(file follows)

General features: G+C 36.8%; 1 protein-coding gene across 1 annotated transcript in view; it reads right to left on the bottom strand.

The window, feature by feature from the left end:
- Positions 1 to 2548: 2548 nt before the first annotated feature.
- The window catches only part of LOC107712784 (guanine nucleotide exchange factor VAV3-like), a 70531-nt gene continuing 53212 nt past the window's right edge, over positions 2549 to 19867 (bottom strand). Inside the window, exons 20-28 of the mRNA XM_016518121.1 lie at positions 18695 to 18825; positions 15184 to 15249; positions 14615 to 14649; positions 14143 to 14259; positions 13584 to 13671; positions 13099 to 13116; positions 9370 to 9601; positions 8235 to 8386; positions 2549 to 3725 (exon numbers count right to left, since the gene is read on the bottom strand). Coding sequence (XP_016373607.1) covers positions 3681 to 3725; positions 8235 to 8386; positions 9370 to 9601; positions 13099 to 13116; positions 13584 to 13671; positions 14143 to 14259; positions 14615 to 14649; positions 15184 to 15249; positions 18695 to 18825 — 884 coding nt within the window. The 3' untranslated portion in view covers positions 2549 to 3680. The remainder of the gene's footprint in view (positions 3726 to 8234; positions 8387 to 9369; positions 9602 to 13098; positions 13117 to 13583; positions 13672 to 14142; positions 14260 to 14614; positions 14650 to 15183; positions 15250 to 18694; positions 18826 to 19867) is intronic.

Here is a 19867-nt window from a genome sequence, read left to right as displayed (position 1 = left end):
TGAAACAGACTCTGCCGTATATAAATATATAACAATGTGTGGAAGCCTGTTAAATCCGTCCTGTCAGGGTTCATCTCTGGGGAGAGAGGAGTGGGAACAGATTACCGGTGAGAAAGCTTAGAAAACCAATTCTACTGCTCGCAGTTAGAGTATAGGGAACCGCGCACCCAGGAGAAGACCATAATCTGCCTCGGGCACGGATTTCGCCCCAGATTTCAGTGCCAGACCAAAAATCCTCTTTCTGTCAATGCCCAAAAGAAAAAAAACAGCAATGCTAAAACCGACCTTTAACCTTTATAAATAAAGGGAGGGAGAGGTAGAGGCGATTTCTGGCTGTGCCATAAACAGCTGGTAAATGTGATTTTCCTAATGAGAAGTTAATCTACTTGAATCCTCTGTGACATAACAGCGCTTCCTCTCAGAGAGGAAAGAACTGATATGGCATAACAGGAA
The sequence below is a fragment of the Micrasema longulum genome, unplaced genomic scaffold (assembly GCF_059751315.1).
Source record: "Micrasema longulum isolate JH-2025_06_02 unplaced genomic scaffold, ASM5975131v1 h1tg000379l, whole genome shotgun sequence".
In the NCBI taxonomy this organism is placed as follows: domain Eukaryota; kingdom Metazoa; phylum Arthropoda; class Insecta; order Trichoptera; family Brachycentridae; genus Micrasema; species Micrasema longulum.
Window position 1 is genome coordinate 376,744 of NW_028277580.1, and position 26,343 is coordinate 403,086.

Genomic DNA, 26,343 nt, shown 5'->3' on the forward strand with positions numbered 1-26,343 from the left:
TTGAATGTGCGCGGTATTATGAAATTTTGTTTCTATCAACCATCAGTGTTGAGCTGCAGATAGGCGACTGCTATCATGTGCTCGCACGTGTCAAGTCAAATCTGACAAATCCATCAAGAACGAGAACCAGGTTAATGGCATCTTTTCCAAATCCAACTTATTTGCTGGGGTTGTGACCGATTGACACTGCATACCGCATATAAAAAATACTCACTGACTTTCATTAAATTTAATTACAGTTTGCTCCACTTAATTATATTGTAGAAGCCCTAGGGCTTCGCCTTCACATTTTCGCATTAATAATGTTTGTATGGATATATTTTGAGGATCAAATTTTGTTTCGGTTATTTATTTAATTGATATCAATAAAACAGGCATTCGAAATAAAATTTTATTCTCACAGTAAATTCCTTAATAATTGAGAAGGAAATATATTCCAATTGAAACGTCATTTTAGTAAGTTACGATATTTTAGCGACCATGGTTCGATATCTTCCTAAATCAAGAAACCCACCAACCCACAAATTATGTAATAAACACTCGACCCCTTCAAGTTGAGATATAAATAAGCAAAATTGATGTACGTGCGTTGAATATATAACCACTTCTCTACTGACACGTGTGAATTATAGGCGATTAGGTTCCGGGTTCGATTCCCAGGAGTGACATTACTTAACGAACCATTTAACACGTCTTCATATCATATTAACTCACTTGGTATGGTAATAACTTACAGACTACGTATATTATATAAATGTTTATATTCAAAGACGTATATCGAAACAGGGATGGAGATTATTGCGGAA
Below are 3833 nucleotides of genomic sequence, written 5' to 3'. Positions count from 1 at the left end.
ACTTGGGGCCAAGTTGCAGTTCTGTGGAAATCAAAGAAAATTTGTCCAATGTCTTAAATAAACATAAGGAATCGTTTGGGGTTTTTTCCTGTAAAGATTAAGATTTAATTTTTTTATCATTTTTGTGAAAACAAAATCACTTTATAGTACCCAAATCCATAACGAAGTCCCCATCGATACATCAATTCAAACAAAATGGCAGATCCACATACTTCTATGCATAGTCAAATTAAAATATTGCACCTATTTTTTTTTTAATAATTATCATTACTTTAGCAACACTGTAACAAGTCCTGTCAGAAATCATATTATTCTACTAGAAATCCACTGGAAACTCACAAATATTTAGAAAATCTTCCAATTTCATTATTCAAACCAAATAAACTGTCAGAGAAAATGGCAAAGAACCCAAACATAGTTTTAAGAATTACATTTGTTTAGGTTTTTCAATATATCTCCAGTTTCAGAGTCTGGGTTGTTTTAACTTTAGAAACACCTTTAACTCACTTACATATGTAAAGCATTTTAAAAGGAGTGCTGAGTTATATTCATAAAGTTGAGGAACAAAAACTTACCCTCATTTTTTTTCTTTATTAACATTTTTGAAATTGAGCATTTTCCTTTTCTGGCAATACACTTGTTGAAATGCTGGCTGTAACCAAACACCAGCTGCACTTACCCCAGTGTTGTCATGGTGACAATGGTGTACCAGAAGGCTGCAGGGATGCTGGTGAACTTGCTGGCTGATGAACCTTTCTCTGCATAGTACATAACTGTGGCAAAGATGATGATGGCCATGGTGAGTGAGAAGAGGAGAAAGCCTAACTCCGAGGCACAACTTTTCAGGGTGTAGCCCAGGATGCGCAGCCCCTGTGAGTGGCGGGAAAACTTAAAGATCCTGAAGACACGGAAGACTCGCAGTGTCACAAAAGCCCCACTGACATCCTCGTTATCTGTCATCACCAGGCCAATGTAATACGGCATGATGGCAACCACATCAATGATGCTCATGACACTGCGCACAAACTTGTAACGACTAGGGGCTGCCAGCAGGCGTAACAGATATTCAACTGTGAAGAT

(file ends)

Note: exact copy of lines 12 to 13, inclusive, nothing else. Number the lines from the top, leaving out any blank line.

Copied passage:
TTGAATGTGCGCGGTATTATGAAATTTTGTTTCTATCAACCATCAGTGTTGAGCTGCAGATAGGCGACTGCTATCATGTGCTCGCACGTGTCAAGTCAAATCTGACAAATCCATCAAGAACGAGAACCAGGTTAATGGCATCTTTTCCAAATCCAACTTATTTGCTGGGGTTGTGACCGATTGACACTGCATACCGCATATAAAAAATACTCACTGACTTTCATTAAATTTAATTACAGTTTGCTCCACTTAATTATATTGTAGAAGCCCTAGGGCTTCGCCTTCACATTTTCGCATTAATAATGTTTGTATGGATATATTTTGAGGATCAAATTTTGTTTCGGTTATTTATTTAATTGATATCAATAAAACAGGCATTCGAAATAAAATTTTATTCTCACAGTAAATTCCTTAATAATTGAGAAGGAAATATATTCCAATTGAAACGTCATTTTAGTAAGTTACGATATTTTAGCGACCATGGTTCGATATCTTCCTAAATCAAGAAACCCACCAACCCACAAATTATGTAATAAACACTCGACCCCTTCAAGTTGAGATATAAATAAGCAAAATTGATGTACGTGCGTTGAATATATAACCACTTCTCTACTGACACGTGTGAATTATAGGCGATTAGGTTCCGGGTTCGATTCCCAGGAGTGACATTACTTAACGAACCATTTAACACGTCTTCATATCATATTAACTCACTTGGTATGGTAATAACTTACAGACTACGTATATTATATAAATGTTTATATTCAAAGACGTATATCGAAACAGGGATGGAGATTATTGCGGAA
Below are 3833 nucleotides of genomic sequence, written 5' to 3'. Positions count from 1 at the left end.